Chernobyl survivors celebrate first seder American-style

A half hour before Passover, a 24-karat sun glowed over the Pacific — an ocean away from Russia, Belarus and Ukraine — looking as if the heat from its radiance might cause it to melt down into the silvery sea.

Inside San Francisco Sunset District's Adath Israel synagogue, 12 boys temporarily evacuated from their radiation-ravished land near the Chernobyl nuclear power plant celebrated their first seder.

Cheeks burnished by the light of numerous candles blazing on a foil-covered table next to his, 11-year old Dima Pozin of Smolensk attempted to answer in English the question posed by 12-year-old Leonid Moskovich of Tula. Moskovich later asked the question before more than 150 Russian immigrants and guests gathered in the room:

How does this night differ from all other nights?

"We don't eat chametz," Pozin explained, "we eat kosher-for-Passover, we eat matzah." He pointed to the word malia in one of the 500 Russian-Hebrew haggadot printed in Brooklyn, N.Y., and delivered by the mother of hostess Mattie Pil; Deborah Plotkin also provided handmade matzah from Brooklyn.

Reporting on the progress of a synagogue that he's helping to re-establish in Zitomir near Kiev, her husband, Rabbi Samuel Plotkin, compared the biblical Exodus from Pharaoh's Egypt to modern-day glasnost. "We didn't expect to get out" from under Communist rule, he said through a translator. But now, "we live in hope that in the coming year we'll all be in Jerusalem."

Till that time, the 12 former Soviet Union youths are on a pilgrimage in the United States, soaking up fresh air, pure water, non-poisonous food and all the free-wheeling American culture they can absorb in a year, under the auspices of Jewish Educational Center's Kids Overcoming Katastrophe program, headed by Pil and her husband, Rabbi Bentzion Pil.

"I think we're very lucky," said 15-year-old Roman Maximkin of Bryansk as he described their recent jaunt to Los Angeles. They met the mayor, toured Universal Studios, stopped off at Disneyland, and recuperated at an Embassy Suites spa in San Diego, which Maximkin pronounced as "cool."

The young men, who have been in the Bay Area since July, seem to be getting a lot of attention. San Francisco Mayor Willie Brown wants to see them at City Hall next month, said KOK program coordinator Mark Vosko; so does the first family, which has extended an invitation to the White House.

Rent-a-Computer provided them with three Compaq 46 Desk Pros with CD-ROM, the Good Guys gave them a modem, and CompuServe donated one year of online time, so they can call their parents once a month. The Marin Jewish Community Center invited them for swimming and basketball any time they can get up to San Rafael. "Beach Blanket Babylon" offered them free tickets to its show.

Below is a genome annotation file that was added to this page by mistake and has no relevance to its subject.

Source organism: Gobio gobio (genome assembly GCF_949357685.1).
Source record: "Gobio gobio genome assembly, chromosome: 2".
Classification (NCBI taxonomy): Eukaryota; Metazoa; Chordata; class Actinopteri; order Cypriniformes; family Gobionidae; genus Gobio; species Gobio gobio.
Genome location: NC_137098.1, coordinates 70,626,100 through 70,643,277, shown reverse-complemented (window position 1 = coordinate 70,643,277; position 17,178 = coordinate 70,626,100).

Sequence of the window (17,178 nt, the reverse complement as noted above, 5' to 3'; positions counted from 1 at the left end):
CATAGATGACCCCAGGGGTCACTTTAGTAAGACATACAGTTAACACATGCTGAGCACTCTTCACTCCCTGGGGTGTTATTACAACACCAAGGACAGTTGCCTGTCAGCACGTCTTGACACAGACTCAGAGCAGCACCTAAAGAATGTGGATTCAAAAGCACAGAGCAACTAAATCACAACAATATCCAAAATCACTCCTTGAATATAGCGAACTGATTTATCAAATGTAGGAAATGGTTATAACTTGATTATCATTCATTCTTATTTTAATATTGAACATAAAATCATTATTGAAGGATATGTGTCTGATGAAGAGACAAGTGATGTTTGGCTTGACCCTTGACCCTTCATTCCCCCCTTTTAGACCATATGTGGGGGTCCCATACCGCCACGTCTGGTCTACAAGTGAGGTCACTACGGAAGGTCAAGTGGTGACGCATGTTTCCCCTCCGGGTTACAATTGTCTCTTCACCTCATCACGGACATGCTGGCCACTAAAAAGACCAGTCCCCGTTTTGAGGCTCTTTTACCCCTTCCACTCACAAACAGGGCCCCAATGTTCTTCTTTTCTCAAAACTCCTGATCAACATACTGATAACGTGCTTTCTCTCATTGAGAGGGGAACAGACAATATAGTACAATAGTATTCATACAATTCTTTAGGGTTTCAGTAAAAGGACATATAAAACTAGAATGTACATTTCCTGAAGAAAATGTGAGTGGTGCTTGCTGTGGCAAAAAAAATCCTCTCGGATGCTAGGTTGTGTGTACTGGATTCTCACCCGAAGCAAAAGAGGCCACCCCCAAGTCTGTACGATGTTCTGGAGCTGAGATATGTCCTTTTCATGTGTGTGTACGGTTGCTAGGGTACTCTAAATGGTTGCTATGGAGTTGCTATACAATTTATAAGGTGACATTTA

They've gone fishing in the ocean — 13-year-old Vova Dushakov of Smolensk caught a Ling cod that was half his size — and flying in a Cessna 172 Skyhawk with Vosko, a pilot.

Their medical condition is confidential, but Vosko acknowledged most of them have swollen lymph nodes and "they get colds more frequently than other kids." They're not the sickest victims of radioactive fallout. The center simply wanted to "get them out of a toxic environment, get them away from the trauma of everyday living," he explained.

They attend school six hours a day at Beth Aharon Day School in the Richmond District, learning English, algebra, geometry, biology, chemistry, Russian language and culture, Jewish culture, Hebrew, physics, history and geography. Then they play tennis at the Fulton playground. They also rent movies staring Bruce Willis, Sharon Stone and Jean-Claude Van Damme, and they practice their computer game skills on "Myst" and "Doom."

A cook provides their kosher meals in the Richmond District house where they live, but Mattie Pil said the boys, accustomed to a diet of potatoes in their homeland, are enchanted by 24-hour supermarkets and pizza. "Can you imagine feeding just one teenage boy?" she asked, as Maximkin wolfed down the gefilte fish off someone else's plate.

"Adopt me," he pleaded with a grin.

The kids followed along in their haggadot for awhile, but started getting restless when the crowd sang "Dayenu"; they picked at their horseradish and chimed in on the chorus.

The grape juice, however, flowed freely at their table, staining the tablecloth purple and their lips blue.

"I like to drink the wine," said 16-year-old Nepomniasky Osher of Bryansk, though ignoring a soup-bowl full of it sitting at an empty place, resembling, perhaps, a dish of borscht.